5. The method implemented in Italy is of a purely statistical nature, not based on physical and/or geological basic models. It provides increases in the probability of occurrence of an earthquake or a shaking that sometimes may exceed about 100 or even 1000 times the standard probability of an event as deducible from the seismic hazard map, but which remain within a few percentage units, or fractions, in the reference period, usually set at one week. Moreover, it must be emphasized that the reference to the estimates of seismic hazard is not correct, since the latter are of a different nature in that they are produced and used for another purpose. E. Boschi has discussed the method in
6. Providing probabilities increments of some units of 100, OEF does not appear today, in Italy, a very sensitive instrument with respect to the “operational” aims that it promises. We are far from the weather-like probability values, so dear to the media audience, which, with all their limitations, can have a truly operational character as they provide probability of occurrence that sometimes exceeds 50% and are closer to the 80%, 90%.
7. It should be added that the scientific community accepts more favorably the use of statistical methods for determining the probability of occurrence of important aftershocks of a strong earthquake in the context of a seismic sequence (OAF = operational aftershock forecast), rather than to determine the probability of an independent seismic event (OEF). For example, the results of the March 2018 SESAC meeting (Scientific Earthquake Studies Advisory Committee of the United States, in charge of giving an opinion on the USGS earthquake research program (United States Geological Survey, the largest US and world institution in the field), say that SESAC recommends the development of OAF, while assigning much lower priority to that of OEF.
8. Back to the sentence of the Head of DPC on the recent earthquake of Molise, his statement raises concerns for the following reasons:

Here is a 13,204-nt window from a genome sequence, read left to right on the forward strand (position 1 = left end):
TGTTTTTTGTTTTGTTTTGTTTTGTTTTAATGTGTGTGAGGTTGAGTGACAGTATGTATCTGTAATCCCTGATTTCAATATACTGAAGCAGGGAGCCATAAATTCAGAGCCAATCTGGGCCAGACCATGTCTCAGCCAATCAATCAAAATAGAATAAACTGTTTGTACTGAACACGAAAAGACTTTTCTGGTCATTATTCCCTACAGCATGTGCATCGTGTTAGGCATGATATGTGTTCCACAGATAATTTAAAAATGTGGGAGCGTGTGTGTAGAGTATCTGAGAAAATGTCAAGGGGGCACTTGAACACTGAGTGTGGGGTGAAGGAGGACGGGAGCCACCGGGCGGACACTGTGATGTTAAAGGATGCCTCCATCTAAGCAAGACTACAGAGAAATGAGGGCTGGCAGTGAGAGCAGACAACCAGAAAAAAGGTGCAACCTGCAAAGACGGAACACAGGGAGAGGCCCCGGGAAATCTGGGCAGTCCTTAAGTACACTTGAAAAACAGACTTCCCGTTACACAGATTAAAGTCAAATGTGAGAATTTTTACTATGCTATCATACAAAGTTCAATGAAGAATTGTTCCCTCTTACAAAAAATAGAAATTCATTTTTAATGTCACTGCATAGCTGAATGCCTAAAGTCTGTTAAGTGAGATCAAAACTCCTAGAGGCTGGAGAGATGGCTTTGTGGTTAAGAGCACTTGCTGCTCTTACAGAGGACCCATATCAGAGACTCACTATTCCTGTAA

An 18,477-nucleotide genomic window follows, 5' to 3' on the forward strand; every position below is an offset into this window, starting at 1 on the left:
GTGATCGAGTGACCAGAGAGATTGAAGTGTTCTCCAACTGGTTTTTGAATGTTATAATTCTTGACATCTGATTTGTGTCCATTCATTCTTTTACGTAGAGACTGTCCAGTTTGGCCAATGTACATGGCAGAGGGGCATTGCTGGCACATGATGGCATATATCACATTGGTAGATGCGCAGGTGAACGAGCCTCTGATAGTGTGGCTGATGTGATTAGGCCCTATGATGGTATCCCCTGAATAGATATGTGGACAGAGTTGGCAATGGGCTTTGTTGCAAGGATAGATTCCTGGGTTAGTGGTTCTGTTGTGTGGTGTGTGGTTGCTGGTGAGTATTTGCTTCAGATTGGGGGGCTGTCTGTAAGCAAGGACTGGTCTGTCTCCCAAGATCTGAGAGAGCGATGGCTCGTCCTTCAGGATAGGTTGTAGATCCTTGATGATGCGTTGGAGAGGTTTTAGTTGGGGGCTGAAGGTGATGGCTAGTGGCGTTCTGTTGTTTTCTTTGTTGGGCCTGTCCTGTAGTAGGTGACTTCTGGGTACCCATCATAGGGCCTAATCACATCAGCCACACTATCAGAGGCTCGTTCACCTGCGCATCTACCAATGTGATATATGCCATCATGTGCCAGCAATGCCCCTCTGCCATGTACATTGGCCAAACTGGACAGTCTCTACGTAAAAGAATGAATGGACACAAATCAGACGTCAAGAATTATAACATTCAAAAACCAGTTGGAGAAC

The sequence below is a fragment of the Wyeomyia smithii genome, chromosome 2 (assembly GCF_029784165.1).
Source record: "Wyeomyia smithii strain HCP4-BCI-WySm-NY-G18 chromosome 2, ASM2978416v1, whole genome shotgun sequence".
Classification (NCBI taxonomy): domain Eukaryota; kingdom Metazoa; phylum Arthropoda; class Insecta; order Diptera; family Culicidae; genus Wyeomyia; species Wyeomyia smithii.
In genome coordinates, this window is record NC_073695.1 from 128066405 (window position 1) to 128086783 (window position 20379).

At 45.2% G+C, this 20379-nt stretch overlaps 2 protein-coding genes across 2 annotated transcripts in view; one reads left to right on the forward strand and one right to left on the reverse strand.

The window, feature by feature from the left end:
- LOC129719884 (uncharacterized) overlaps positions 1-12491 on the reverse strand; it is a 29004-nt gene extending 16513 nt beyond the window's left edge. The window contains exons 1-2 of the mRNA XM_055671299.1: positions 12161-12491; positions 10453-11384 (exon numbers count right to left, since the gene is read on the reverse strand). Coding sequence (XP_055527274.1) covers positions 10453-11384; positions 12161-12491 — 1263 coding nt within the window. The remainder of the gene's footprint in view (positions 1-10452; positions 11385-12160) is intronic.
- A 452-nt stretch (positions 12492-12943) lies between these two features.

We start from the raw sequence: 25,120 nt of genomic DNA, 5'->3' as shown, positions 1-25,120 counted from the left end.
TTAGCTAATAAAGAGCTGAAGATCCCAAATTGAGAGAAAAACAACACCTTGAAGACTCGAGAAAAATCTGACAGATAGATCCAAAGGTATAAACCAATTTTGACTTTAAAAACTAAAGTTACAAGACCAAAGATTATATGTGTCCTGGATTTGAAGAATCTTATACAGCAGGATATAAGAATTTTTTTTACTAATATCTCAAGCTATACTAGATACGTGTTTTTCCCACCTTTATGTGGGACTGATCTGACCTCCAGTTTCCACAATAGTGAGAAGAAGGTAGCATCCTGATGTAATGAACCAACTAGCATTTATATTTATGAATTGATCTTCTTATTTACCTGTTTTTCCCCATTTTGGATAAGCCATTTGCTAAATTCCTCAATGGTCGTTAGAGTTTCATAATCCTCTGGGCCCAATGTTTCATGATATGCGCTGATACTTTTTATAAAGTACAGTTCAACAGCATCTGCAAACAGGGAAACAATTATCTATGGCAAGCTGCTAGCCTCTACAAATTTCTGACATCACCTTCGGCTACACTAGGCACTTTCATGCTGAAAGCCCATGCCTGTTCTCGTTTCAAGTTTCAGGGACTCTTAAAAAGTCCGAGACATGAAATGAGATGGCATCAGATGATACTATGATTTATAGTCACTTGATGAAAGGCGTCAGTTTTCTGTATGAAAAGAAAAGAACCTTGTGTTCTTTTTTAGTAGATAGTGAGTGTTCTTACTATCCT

a) the possibility of a strong earthquake in that area is a fact even in the absence of seismic sequence; to stress it only in relation to the sequence, as the statement suggests, is wrong. Moreover, such possibility also exists for most areas of Italy and it must be recalled also in the absence of earthquake sequences (see discussion in https://terremotiegrandirischi.com/2014/05/20/quando-comincia-lemergenza-seismica-m-stucchi/
b) the sentence did not provide: i) the value of the expected earthquake, or at least the lower magnitude threshold; ii) the value of the expected probability increase; iii) the duration of the alert;
c) it is not known what operational indications have been issued by DPC following this sentence. It is also known that citizens tend to stay outdoor after a moderate-to-major earthquake, either because they usually experience other shocks of which they are direct witnesses, independently of OEF, and because the building they live in may have weakened due to the shock itself.
9. In conclusion, while scientific research on these aspects should certainly be encouraged, it would be desirable first of all to consider alternative models to the one in use (see for instance a recent “Nature” article describing a method based on the use of neural networks). Moreover, and above all, greater caution with regard to the “operational” aspect might be desirable, in particular as regards the public management of results. It is clear, in fact, that while DPC can manage – on its own – information of this type, knowing of the limits of the instrument, the same cannot be said regarding the relevant communication to the public and the media, who have no awareness operative on what to do. In short, we are far from the “traffic light” model (green, yellow, red) so dear to the media and not only, developed for other types of slower phenomena (e.g. floods, volcanic eruptions). In this situation, finally, if after some alarms no disastrous event does not occur, the public could attribute little credibility to the method and the releases, with the imaginable consequences (“crying wolf” model).